Hamza Aziz, chair of the Honor Committee and third-year College student, stepped into his position following of one of Honor’s most fundamental changes. Following the month of his term, Aziz is hoping to maintain the Committee’s momentum by finalizing the multi-sanction system and rebuilding Honor as a positive force at the University.
This past March, University students voted to change the Honor system to a multi-sanction model, the first of its kind since Honor’s inception in 1842. While under the single-sanction system, expulsion was the only sanction for students found guilty of offenses, the new multi-sanction system will allow for a range of new sanctions catered to each offense — including but not limited to a temporary leave of absence, expulsion, education or amends.
According to Aziz, the chance to serve at a pivotal moment for the Committee is both a weighty responsibility and a great privilege.
“I'm incredibly lucky to be sitting at a turning point for Honor, where this multi-sanction referendum that I helped work on I now get to execute and implement,” Aziz said. “I feel really, really grateful to be a part of this defining moment in Honor’s history, and I think the legacy [I want to have] is just putting restoration at the forefront of Honors work.”
Aziz — succeeding fourth-year College student Gabrielle Bray — has been a member of the Committee since he entered the University, initially serving as a support officer before transitioning to College representative and vice chair of investigations. During his time on the Committee, Aziz directly participated in formalization of multi-sanction. Now Azis will directly oversee the official implementation July 1.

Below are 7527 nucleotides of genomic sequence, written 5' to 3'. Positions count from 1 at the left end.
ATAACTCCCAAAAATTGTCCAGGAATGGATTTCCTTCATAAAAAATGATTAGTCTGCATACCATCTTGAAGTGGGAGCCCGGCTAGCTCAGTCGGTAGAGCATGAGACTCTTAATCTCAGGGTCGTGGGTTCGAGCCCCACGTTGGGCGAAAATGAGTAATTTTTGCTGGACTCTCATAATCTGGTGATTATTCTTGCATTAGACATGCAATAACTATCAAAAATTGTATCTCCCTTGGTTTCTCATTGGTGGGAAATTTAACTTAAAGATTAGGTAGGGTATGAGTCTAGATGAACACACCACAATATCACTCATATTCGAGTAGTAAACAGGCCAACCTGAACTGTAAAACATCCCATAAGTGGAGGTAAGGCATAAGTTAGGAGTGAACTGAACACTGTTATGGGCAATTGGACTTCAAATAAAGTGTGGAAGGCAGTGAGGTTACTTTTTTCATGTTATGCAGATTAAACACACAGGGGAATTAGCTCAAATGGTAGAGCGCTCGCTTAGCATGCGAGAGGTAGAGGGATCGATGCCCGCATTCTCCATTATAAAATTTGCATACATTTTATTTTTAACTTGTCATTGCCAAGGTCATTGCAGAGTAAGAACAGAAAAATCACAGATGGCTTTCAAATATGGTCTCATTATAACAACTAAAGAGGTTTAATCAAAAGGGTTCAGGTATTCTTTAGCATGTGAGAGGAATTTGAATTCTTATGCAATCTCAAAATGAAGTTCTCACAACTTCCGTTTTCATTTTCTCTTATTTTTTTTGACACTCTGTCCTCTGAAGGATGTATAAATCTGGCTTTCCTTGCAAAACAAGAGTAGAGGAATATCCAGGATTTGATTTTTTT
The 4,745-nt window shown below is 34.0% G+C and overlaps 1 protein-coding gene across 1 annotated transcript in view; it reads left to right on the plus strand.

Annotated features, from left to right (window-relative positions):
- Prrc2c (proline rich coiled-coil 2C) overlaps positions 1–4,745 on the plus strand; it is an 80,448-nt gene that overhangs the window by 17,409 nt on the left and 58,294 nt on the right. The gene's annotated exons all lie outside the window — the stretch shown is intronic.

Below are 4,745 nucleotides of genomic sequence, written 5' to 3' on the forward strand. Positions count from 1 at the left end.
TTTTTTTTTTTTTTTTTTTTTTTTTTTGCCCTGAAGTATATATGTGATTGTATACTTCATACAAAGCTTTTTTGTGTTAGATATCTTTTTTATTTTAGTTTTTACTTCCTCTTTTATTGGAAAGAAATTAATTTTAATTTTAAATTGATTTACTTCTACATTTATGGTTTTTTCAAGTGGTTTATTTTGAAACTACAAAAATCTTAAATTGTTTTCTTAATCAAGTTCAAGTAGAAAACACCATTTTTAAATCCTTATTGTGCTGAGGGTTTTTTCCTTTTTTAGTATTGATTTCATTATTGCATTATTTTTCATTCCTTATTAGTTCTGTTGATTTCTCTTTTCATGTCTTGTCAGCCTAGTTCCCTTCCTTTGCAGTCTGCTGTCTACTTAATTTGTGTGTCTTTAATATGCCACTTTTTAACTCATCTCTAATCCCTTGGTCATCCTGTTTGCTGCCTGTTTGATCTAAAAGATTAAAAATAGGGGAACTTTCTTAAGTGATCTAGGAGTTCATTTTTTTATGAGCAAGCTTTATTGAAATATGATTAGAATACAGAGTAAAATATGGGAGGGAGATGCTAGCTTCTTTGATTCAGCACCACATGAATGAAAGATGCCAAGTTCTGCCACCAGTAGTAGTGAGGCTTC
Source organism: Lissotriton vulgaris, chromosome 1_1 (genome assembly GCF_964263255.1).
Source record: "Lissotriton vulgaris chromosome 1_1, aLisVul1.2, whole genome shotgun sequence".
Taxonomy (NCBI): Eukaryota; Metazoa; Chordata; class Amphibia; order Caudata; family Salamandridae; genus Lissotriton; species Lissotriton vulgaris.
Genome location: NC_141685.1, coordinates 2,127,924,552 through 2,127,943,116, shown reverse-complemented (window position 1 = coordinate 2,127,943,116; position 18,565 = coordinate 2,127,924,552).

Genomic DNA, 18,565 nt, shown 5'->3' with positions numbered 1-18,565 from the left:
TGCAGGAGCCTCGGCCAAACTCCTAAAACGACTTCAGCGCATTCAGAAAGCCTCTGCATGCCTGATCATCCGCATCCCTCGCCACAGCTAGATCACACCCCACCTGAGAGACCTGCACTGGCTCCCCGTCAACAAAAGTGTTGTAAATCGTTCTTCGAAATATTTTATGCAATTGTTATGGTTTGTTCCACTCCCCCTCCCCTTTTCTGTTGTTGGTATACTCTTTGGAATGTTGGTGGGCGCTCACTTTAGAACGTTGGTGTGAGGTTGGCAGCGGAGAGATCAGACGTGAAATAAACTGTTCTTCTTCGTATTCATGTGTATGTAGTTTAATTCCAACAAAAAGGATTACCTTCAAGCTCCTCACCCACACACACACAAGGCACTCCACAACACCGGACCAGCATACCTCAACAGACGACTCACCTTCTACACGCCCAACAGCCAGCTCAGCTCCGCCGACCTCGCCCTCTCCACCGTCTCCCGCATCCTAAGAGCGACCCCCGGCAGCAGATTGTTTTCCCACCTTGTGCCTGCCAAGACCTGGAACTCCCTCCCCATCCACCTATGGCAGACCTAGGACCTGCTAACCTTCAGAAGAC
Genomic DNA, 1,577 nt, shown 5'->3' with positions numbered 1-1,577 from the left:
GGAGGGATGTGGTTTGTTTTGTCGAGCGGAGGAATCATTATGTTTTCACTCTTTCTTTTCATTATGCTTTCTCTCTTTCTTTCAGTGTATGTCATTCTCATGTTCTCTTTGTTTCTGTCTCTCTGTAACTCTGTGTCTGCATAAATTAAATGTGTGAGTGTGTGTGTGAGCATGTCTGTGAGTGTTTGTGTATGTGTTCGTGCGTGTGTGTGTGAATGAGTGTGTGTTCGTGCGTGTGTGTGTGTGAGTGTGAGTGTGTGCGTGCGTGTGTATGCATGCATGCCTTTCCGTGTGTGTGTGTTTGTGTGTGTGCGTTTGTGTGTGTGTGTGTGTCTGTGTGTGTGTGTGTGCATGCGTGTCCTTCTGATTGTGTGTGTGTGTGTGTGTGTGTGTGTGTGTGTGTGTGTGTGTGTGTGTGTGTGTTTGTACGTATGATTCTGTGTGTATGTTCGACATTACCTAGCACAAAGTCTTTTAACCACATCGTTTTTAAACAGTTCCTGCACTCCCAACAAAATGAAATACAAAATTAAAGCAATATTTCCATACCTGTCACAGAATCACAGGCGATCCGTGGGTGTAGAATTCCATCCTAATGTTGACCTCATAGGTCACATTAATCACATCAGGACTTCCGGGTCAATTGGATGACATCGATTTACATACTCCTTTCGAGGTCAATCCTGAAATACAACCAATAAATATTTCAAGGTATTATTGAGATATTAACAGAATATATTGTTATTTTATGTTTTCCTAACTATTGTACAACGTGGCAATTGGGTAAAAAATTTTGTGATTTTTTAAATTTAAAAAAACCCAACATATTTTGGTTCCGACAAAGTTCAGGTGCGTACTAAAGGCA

Within the first few months of his term, Aziz has focused on finalizing the bylaws and procedures necessary to support the multi-sanction system. The final bylaws are due July 1, which meant Aziz and his new cabinet have had to hit the ground running. During the first few weeks of his term, Aziz and the Committee drafted proposals for community-service sanctions, SIS holds for noncompliance and a possible academic course for students found guilty of honor offenses. The Committee also held a town hall May 1 to let students air their concerns and rebuild common understanding.
While the transition to multi-sanction may seem sudden to those unfamiliar with the Committee, Aziz said that reforming single-sanction has been decades in the making. The 1971 Coke Case — in which a student was expelled for stealing Coca-Cola cans from a vending machine — eventually sparked debates that would lead to students forming a “Hoos against Single Sanction” campaign in 2005. According to Aziz, his committee is not drafting multi-sanction from the ground up, but rather taking the actions necessary to set the new system in motion.
“I really like describing the multi-sanction referendum as an evolution of the community of trust, and honestly an evolution that I think happened years and years ago that we're now finally reflecting via our constitution,” Aziz said.
Because Committee members now have to cater sanctions for each individual case, Aziz said that the multi-sanction system demands a higher level of care and integrity than ever before. Under the new model, instead of only assigning expulsion or a leave of absence as a sanction, sanctions will be determined by a panel of five Honor representatives based on the severity of the offense and the individual circumstances of the student.